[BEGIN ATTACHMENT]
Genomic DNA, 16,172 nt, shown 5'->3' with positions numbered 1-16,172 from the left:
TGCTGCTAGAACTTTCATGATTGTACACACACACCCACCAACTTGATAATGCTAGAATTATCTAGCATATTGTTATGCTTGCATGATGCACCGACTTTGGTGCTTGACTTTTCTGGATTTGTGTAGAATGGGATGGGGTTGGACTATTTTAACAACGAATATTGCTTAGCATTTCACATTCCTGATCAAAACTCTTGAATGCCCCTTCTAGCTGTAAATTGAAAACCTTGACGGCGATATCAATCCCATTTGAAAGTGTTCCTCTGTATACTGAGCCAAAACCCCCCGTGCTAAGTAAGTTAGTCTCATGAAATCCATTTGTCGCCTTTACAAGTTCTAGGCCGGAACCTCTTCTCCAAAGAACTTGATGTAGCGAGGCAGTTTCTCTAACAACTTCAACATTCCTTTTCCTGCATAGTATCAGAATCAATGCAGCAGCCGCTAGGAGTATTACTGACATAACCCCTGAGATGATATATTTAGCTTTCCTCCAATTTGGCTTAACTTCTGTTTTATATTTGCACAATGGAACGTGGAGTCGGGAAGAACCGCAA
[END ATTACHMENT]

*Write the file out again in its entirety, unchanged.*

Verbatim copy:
Genomic DNA, 16,172 nt, shown 5'->3' with positions numbered 1-16,172 from the left:
TGCTGCTAGAACTTTCATGATTGTACACACACACCCACCAACTTGATAATGCTAGAATTATCTAGCATATTGTTATGCTTGCATGATGCACCGACTTTGGTGCTTGACTTTTCTGGATTTGTGTAGAATGGGATGGGGTTGGACTATTTTAACAACGAATATTGCTTAGCATTTCACATTCCTGATCAAAACTCTTGAATGCCCCTTCTAGCTGTAAATTGAAAACCTTGACGGCGATATCAATCCCATTTGAAAGTGTTCCTCTGTATACTGAGCCAAAACCCCCCGTGCTAAGTAAGTTAGTCTCATGAAATCCATTTGTCGCCTTTACAAGTTCTAGGCCGGAACCTCTTCTCCAAAGAACTTGATGTAGCGAGGCAGTTTCTCTAACAACTTCAACATTCCTTTTCCTGCATAGTATCAGAATCAATGCAGCAGCCGCTAGGAGTATTACTGACATAACCCCTGAGATGATATATTTAGCTTTCCTCCAATTTGGCTTAACTTCTGTTTTATATTTGCACAATGGAACGTGGAGTCGGGAAGAACCGCAA